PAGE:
English proficiency, an excellent academic performance and his or her
family can afford 100,000 yuan a year, then they have no reason not to
go abroad directly.
If the family cannot afford the cost, then a better option might be
choosing a first-tier university in China, the total cost of which,
including living expenses, is within 100,000 yuan a year, Xiong said.
For example, on Quora there is a post titled “what are some of the
‘best’ English names Chinese people give themselves but are not
generally found outside China,” under which netizens from around the
world shared lots of weird names such as Satan, Cherry, Rabbit, Vampire,
Yale, Harvard, Lolita, Nokia, Easy and Anyway.
“NYU Shanghai is still a part of our large education system. Its
implica- tions for the reform of higher educa- tion are limited because
students still cannot choose the university he or she prefers when
receiving offers from several universities at the same time,”Xiong told
the Global Times.
In this sense, NYU Shanghai is not too different from other universities
that have independent admission tests, Xiong pointed out.
”I knew a pair of programmers whose names were Sh*t and F**k,”
netizen Paul Denlinger wrote. “Among more acceptable names, my favorite
was a network admin named Benjamin Franklin.”
In response, NYU Shanghai said in its official microblog that
scholarships would be available to students who have financial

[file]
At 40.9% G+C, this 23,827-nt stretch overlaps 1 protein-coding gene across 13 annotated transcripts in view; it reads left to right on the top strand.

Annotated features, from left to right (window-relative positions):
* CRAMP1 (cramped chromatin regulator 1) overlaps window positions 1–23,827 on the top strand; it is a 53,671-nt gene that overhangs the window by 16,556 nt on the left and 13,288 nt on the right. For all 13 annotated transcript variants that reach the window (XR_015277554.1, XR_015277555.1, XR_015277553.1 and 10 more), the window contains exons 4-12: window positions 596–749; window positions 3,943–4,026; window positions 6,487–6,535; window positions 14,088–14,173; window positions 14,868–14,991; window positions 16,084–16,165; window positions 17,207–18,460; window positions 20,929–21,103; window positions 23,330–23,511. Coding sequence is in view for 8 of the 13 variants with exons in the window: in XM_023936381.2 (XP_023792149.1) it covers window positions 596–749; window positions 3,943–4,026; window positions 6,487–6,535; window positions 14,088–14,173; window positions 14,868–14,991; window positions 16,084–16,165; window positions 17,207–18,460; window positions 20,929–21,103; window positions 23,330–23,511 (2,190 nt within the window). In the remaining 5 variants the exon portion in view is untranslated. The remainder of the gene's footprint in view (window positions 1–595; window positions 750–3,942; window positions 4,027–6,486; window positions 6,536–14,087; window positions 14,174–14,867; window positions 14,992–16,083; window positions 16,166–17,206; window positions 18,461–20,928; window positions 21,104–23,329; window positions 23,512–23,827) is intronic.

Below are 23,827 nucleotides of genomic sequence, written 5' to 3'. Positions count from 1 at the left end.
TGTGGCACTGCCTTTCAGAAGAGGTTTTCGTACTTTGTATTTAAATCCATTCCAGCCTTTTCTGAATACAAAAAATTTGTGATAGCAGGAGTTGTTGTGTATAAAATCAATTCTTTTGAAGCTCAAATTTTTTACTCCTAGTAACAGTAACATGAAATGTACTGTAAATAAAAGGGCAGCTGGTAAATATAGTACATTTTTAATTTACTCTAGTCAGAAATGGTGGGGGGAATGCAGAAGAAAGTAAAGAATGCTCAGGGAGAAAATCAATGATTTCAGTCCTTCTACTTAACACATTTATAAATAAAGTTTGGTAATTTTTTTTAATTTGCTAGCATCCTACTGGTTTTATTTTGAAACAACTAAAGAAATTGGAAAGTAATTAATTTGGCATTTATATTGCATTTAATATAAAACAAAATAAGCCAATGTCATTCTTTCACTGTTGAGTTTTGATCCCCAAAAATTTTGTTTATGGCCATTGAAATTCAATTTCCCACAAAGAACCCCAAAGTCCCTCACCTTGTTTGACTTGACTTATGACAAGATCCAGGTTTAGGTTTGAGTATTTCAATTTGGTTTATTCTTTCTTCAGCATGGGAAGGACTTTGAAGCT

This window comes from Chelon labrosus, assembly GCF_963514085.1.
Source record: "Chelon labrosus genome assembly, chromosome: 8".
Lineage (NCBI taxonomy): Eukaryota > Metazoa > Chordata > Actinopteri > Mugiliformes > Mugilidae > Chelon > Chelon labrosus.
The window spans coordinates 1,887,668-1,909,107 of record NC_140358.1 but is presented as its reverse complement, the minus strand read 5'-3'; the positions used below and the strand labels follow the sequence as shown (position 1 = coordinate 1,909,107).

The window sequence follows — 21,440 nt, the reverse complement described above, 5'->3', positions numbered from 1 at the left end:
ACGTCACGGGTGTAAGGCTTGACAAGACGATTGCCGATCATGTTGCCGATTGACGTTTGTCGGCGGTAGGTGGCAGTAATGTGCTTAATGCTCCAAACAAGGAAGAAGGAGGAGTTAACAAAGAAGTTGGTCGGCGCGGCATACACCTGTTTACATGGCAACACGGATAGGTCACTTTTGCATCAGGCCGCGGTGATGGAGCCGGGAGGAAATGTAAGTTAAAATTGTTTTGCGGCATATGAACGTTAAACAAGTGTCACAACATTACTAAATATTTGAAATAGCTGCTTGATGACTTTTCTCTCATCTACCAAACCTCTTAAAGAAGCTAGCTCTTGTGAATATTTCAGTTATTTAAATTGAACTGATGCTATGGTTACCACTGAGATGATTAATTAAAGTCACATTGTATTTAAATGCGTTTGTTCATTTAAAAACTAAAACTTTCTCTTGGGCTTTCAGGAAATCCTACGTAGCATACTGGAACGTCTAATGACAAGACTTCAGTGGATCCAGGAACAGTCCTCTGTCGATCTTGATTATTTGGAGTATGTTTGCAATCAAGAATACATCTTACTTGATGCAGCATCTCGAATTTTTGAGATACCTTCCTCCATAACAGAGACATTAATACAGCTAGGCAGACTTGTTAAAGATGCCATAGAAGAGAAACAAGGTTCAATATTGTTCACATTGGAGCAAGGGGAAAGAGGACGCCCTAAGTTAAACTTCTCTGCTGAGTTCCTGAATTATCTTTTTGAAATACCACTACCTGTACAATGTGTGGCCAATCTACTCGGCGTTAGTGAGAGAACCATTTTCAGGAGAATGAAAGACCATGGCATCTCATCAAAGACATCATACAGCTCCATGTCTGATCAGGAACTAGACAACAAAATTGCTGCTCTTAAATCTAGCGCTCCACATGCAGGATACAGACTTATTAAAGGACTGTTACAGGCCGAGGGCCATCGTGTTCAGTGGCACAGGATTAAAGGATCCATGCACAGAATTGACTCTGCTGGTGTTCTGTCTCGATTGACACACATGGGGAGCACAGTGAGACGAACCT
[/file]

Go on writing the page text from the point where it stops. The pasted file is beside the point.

“NYU Shanghai is exploring a new model while setting up higher education
institutions and cultivating young talents. It’s more about quality than
quantity. And it is up to the stu- dents to choose an education that
best suits themselves,” Yu Lizhong said in response to questions.
In most cases, giving yourself an English name is a personal
preference. Having an English name can make one look more “fashionable”
or communicative, but that’s about it. Native Chinese cannot add their
self-made English names onto any official documents including ID cards
or passports. In other words, an English name is no more than a cute
A Global Network In 2011 alone, the number of Chinese students going
abroad to study rose to 340,000, representing 14 percent of the total
number of in- ternational students across the world.
China now has the largest number of students in overseas schools and
education institutions, figures in the Annual Report on the Development
of China’s Study Abroad showed.
Dispensable English names are to some extent seen as a social status
in China, implying that locals with English names are superior to those
without. I read in the news that a Chinese mother publicly claimed on
her social media that she would never send her children to a
kindergarten where kids have no English names. In Beijing, a
five-year-old local girl named “Lucy” refused to make friends with a
little Chinese boy who had no English name, according to Phoenix Weekly
in May 2017.
Yang Weichang, the head of the international exchange department at the
Shanghai Municipal Education Commission, says that China is open- ing up
its education sector in line with promises made to the World Trade
“The establishment of New York University of Shanghai is the latest
evidence to show China is keeping its promise to open its higher
education service as part of an increasingly glo- balized world,” Yang
The temporary teaching building of the New York University Shanghai
located in the East China Normal University Inset: The opening ceremony
of the New York University Shanghai on October 15 Photos: CFP Page
Editor: xutianran@ globaltimes.com.cn
Chinese actresses Gong Li, Zhang Ziyi, Fan Bingbing and many others
do not have English names, and nobody would ever say that they failed to
succeed in the foreign marketplace. After all, a name is just a name.
But it cannot outshine one’s true personality and character. Having an
English name could be helpful in a globalized workplace or campus, but
it should never be one’s weapon to look down on others.
《全球时报》（英文版） 日期：二〇一二年3月贰十七日 版次：06 小编：Lu Chen